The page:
The nation's schools are on the verge of a major crisis as data shows that the number of new teachers has dropped by 10% compared with last year.
The Department for Education's (DfE's) Teacher Supply target for 2017 looks set to be missed once again.
780 fewer new teachers are expected to be recruited into teacher training this year.
Data provided by UCAS for graduate numbers entering teacher preparation courses show that many secondary subjects will miss their target in 2017, with places for teacher training remaining unfilled this September.
Recruitment for critical subjects including Maths, Physics, Biology, Computing, Chemistry and English will fail to meet government targets. Only in PE and Drama do trainee numbers look likely to meet this year's DfE's Teacher Supply target.
In Geography, History, MFL, PE and Religious Education the total number of offers made through the UCAS system exceeds the number recruited last year but the target looks unlikely to be met as most courses start early in September.
Liberal Democrat Shadow Education Secretary Layla Moran MP has written to the Education Secretary to ask what is being done to address the crisis in recruitment and retention.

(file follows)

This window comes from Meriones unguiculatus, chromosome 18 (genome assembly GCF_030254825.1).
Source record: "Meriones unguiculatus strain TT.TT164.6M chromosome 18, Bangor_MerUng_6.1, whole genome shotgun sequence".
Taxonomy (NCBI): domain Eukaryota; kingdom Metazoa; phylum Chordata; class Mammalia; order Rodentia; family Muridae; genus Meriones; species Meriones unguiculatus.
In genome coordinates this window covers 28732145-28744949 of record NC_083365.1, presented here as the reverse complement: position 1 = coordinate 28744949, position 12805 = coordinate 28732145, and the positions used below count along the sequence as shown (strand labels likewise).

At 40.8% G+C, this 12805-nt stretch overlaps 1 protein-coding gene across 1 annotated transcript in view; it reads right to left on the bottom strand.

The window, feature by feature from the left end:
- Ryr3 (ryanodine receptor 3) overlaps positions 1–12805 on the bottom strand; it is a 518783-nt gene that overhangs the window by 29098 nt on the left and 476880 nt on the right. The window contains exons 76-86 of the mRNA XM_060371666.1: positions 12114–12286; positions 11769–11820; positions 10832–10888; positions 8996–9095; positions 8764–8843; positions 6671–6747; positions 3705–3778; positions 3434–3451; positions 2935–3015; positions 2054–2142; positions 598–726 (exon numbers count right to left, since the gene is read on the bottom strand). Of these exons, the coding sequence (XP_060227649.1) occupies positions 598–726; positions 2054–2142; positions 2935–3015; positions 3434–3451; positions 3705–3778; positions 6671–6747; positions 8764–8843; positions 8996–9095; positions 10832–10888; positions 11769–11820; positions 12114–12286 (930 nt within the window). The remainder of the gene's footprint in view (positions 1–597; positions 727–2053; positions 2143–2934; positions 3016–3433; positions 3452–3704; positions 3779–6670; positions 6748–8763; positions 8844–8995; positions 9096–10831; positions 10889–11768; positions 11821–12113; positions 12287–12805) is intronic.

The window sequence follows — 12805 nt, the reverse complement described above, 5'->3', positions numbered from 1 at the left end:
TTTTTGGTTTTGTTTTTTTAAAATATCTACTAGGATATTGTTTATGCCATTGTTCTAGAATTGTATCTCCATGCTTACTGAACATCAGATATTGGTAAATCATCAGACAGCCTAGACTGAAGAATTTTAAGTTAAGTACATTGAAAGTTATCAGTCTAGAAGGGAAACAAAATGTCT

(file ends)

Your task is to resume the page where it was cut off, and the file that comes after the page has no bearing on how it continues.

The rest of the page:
Layla Moran said:
"This is yet more evidence of the crisis in teacher recruitment and retention. Great education starts with great teachers. And great teachers are well trained. Government is failing our students as without enough qualified teachers class sizes will rise further and more students will be taught by teachers not qualified in their subjects.
"Ministers must urgently address this shortage to ensure we have the great teaching workforce needed for the future.
"We need to understand why this dip has occurred. However the reduced schools budgets resulting in high workloads and low pay must be a contributing factor.
"Being a teacher is an incredible rewarding job, but the conditions have been deteriorating in recent years. With record class sizes and numbers of teachers off sick from stress, I am sadly not surprised by this data. In the end, it's our children who suffer from lack of action by Government."